On top of being more convenient to the race start, the benefits of staying at a hotel are endless. All your stuff is already together, so there's no mad dash to find things, you get a chance to explore the area you're visiting, and there's room service!

My night-before-the-race ritual goes like this:

I lay out all of my items (and sometimes pose them into a runner shape for fun). If I already have my race bib, I'll pin it to my shirt because maneuvering safety pins is beyond my ability at early hours. Then I'll notice one thing is missing, usually my headphones or favorite socks, and I'll tear apart the room until I realize they were under my stuff the whole time.

I always have coffee at the ready.

There are many schools of thought on race-day ritual, and I'm of the "don't try new things" mentality. For shorter distances, a new pair of shorts or shoes and an exotic breakfast choice is less risky, but anything longer than a 15K you're asking for trouble. I'm a fan of doing a dress rehearsal run a few weeks out where I try to create my race scenario as close as possible. And when in doubt, chafe cream is your friend. (Men, nipple tape is your best friend.)

You know all that pesky correspondence the race organizers keep sending you?

It turns out you need those. For years, I'd trash these emails without reading them, assuming I'd arrive at the race and intuitively know where everything was.

This is a terrible idea.

Because marathons take so much longer to run, they have the earliest start time, with shorter races starting up to an hour later. I have shown up for half marathons a solid hour and a half early in the past because I didn't properly read the race email.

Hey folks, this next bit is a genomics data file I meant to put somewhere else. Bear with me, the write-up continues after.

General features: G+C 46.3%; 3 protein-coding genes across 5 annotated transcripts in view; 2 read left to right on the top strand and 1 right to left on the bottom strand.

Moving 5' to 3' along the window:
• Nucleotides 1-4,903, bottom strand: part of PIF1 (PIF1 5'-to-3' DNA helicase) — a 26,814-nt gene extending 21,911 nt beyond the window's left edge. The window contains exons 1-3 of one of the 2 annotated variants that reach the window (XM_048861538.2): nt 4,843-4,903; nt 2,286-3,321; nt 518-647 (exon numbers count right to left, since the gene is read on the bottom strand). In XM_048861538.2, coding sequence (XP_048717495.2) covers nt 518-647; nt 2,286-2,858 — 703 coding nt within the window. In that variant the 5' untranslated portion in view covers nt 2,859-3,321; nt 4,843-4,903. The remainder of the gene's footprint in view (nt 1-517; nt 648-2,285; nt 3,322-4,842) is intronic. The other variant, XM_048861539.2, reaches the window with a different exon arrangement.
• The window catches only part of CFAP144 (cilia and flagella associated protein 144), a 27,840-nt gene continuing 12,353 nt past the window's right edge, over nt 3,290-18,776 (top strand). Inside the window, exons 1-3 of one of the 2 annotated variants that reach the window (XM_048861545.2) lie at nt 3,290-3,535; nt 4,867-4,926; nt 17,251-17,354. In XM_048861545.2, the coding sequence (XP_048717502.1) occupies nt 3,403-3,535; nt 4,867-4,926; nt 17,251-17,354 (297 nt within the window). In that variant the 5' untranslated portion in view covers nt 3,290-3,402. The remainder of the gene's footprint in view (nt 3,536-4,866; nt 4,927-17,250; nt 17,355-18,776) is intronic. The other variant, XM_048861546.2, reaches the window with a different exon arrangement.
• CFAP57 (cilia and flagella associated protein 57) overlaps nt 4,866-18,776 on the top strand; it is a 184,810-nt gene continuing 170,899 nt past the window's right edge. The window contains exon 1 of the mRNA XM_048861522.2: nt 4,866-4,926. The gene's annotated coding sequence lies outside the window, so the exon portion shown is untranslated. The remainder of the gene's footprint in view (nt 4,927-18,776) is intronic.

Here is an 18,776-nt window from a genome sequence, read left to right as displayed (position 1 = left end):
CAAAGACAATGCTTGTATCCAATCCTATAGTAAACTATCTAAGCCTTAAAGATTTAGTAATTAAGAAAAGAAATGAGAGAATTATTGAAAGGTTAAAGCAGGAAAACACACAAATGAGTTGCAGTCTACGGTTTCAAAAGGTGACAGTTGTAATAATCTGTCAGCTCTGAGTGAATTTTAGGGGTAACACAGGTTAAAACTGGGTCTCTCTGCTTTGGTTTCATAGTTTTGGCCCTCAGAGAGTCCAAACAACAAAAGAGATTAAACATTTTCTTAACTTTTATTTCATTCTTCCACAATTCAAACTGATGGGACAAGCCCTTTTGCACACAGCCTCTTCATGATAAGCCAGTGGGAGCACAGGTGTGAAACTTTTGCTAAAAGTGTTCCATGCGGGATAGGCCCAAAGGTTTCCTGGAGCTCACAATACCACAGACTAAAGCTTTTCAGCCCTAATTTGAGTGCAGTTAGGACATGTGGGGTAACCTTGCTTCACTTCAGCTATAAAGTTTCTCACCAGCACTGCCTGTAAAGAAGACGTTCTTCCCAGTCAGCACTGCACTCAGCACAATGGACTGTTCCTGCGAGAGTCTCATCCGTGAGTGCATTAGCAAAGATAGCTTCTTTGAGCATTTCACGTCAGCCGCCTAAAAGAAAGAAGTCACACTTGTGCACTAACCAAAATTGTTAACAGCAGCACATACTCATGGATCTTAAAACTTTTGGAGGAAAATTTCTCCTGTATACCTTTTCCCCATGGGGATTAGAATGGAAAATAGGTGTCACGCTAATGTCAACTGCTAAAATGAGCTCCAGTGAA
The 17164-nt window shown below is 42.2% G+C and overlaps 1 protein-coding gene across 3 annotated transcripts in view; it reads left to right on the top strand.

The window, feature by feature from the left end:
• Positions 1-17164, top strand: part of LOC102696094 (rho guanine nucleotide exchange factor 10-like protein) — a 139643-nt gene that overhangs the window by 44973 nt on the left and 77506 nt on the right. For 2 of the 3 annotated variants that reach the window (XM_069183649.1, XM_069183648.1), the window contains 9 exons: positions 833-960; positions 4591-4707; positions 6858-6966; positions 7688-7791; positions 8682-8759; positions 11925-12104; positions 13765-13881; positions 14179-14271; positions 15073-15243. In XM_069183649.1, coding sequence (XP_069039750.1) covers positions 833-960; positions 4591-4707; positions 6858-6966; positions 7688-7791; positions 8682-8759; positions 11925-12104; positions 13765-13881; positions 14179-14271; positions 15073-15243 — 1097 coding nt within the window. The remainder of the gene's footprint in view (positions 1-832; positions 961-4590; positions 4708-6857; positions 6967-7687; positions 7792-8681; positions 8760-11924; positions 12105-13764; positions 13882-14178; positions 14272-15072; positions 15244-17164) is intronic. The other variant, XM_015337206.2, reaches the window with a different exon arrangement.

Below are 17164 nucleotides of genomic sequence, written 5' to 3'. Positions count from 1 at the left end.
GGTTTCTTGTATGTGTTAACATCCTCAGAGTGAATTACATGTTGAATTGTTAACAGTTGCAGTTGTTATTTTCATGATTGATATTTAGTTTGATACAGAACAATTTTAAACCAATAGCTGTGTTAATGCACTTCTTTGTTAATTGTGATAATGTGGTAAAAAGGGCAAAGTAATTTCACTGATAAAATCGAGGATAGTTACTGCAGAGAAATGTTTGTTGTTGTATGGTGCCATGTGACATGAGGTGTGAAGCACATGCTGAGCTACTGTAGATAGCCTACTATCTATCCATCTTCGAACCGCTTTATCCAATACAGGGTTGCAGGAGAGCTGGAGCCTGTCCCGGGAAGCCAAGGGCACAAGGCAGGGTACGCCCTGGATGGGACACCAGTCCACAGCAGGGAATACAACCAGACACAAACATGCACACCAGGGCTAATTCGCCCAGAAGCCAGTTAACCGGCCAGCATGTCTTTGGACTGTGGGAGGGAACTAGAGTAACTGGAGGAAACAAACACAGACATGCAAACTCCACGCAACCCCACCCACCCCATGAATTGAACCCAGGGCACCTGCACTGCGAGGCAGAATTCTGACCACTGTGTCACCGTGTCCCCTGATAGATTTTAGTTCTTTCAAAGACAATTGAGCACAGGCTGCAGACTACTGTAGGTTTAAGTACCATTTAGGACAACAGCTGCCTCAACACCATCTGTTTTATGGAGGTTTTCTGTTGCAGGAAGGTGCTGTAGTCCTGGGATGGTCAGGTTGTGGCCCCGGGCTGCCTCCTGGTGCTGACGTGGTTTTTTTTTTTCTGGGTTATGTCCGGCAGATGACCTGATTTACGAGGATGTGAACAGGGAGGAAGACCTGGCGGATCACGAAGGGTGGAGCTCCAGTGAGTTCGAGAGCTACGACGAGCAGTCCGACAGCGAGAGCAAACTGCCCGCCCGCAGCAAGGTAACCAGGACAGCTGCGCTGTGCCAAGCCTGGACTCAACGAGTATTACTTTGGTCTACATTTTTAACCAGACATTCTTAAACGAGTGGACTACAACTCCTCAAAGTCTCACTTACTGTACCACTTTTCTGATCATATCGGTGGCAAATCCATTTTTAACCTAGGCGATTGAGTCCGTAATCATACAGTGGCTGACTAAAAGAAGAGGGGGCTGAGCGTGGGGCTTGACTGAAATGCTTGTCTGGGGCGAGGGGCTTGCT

So stop right now and repeat to yourself: I. Will. Read. The. Race. Emails.

You're welcome.

One winter morning in NYC, I found myself finishing a race with icicles hanging from my eyelashes.

The morning had started pleasantly enough but had deteriorated by the time I arrived at the race start after a $20 cab ride. Race organizers stood by the start line informing people the race had been downgraded to a “fun run” due to the weather.

"Everyone is still welcome to participate!" the volunteers told us. The underlying sentiment being "no refunds will be given,and run at your own risk."

I approached one of the organizers. “You’re telling us this now, 10 minutes before the race?”

“We sent an email,” they replied.


I moved to Southern California a few years ago, and the constant sunshine has lulled me into a state of lazy optimism...which is why at a recent race, I was very surprised when it started to rain at the start line. Everyone else around me seemed to be prepared, pulling out full-size running ponchos and plastic bags for their phones. I stood there dressed for 70 degrees.

I looked at my fiancé, the rain beginning to soak his shirt. "You don't have to stand outside and wait for me."

He rested his hand on my shoulder, nodded, and went back to the hotel. What a jerk.

During a half marathon not long ago, I found myself spending the first six miles or so being chased by a banana.

The man in the banana costume had been accompanied by a friend in a complementary gorilla outfit, but the gorilla had fallen behind, and now the banana was gaining on me. I would speed up and push it for a while, but the banana would always be there bobbing along in my periphery.